“We know each other really well now, so there was a lot of trust on all sides,” Fleming said. She and Ordesky “focused on story, scripted casting” and character and season arc, while “Elise and Bert and their team focused on challenges, and Scout [Productions] focused on the costumes and the sets and the look, which is kind of what we did last time.”
How was Disney+’s The Quest filmed?
Ultimately, The Quest’s eight episodes were filmed in four weeks and a few days, which Fleming said “from the scripted side, is kind of a Herculean thing.”
The opening battle, for example, was filmed in just one day, Ordesky told me—something that’d take at least two or three days on a film, if not a week.
The production had “barely one day to put that entire [battle], and that means all elements: Tavora, all the horses, the soldiers, the close ups, the wides, the visual effects elements, the practical effects elements: that was one day of shooting. That was just madness,” he said.
One way they accomplished all of this: “We did everything simultaneously,” Fleming said. “We basically had two crews going at all times. … needless to say, our crew was amazing.” Oredsky simultaneously said “incredible.”
“We can’t say enough about hair, makeup, production design, stunts, visual effects—everybody really bought into the vision,” Fleming told me.
That crew includes costume designer Johnny Wujek, who’s been Katy Perry’s stylist and “had done Legendary with the Scout [Productions] team—the first season and the second season—and he brought a team that are all from New York and do Broadway,” she said. “So they’re used to the mayhem of live performance. It was just incredible, the handcrafted nature of every single thing they did, but also their ability to just move fast.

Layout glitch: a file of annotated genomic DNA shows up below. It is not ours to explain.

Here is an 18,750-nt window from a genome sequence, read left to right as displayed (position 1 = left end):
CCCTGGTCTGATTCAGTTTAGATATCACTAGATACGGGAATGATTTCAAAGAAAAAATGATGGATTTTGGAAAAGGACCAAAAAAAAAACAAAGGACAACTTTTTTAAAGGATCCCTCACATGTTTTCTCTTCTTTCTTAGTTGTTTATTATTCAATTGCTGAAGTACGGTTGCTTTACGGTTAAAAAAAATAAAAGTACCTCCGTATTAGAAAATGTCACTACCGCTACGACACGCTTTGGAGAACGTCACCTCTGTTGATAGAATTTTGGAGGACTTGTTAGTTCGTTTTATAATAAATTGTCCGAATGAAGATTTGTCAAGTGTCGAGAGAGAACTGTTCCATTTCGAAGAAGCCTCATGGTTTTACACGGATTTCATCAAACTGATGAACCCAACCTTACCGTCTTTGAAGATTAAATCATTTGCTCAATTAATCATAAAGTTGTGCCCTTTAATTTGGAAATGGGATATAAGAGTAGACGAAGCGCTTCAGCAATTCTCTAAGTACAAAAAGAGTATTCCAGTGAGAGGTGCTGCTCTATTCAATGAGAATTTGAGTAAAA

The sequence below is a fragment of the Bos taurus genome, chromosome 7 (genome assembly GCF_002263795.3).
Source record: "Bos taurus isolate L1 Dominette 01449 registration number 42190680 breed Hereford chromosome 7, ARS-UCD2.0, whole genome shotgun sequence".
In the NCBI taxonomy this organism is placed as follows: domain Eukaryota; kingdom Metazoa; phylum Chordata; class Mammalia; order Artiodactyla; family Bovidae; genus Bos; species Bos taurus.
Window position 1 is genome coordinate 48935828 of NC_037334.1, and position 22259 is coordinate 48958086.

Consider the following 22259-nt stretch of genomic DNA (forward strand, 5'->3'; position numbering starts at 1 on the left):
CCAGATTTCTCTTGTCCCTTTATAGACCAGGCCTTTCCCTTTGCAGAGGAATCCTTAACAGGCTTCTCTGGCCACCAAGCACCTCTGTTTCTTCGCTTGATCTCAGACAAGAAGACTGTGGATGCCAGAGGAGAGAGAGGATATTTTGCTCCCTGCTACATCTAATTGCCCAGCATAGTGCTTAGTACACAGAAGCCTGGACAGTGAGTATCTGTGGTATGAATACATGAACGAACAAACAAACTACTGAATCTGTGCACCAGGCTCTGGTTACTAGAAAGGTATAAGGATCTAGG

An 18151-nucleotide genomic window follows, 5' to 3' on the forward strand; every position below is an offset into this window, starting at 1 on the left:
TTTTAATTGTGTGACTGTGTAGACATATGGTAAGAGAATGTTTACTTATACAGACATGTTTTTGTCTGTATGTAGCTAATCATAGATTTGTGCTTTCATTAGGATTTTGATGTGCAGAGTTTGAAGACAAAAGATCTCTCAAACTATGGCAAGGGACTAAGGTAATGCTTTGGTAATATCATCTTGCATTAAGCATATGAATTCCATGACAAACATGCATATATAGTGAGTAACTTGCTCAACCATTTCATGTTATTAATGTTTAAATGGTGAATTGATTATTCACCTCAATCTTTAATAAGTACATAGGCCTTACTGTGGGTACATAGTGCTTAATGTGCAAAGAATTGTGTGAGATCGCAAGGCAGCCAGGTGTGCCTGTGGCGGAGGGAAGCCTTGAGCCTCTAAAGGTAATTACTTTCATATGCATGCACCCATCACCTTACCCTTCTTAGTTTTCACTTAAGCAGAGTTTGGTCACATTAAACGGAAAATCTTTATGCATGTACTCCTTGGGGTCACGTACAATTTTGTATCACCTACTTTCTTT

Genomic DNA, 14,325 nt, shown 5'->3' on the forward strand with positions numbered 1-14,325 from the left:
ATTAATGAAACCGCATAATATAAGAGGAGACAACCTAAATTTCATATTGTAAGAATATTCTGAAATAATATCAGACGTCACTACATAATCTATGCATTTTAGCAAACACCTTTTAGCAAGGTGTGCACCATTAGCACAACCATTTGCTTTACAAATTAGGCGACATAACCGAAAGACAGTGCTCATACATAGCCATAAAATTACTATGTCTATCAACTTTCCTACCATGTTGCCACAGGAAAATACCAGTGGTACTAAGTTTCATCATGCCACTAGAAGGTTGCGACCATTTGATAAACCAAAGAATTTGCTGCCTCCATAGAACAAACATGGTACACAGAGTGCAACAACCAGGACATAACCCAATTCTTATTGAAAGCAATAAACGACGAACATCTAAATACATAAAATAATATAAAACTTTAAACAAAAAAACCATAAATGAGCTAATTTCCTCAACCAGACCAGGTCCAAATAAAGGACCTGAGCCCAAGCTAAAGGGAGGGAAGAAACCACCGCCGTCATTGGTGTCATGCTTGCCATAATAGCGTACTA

What was the actors’ experience like?
Before the teenage Paladins arrived, the actors who’d be interacting with them came to the location.
“We brought the actors there a solid 10 days before we started shooting, and they did nonstop rehearsals,” Fleming said. “We brought in an acting coach, Chris Osbourn, who worked with them to constantly get them in character, to play with improv.”
During that time, she said, “We had fake kids poking them with questions. These are all relatively new-on-the-scene actors, and we threw them right into the cauldron, and they did such great job. We had a stunt stunt group team that trained them all in swordplay and horse play and the actors just brought it entirely. They were working constantly and they just did a great job.”
Ordesky told me that, to fully immerse the contestants, production is handled differently when they’re around.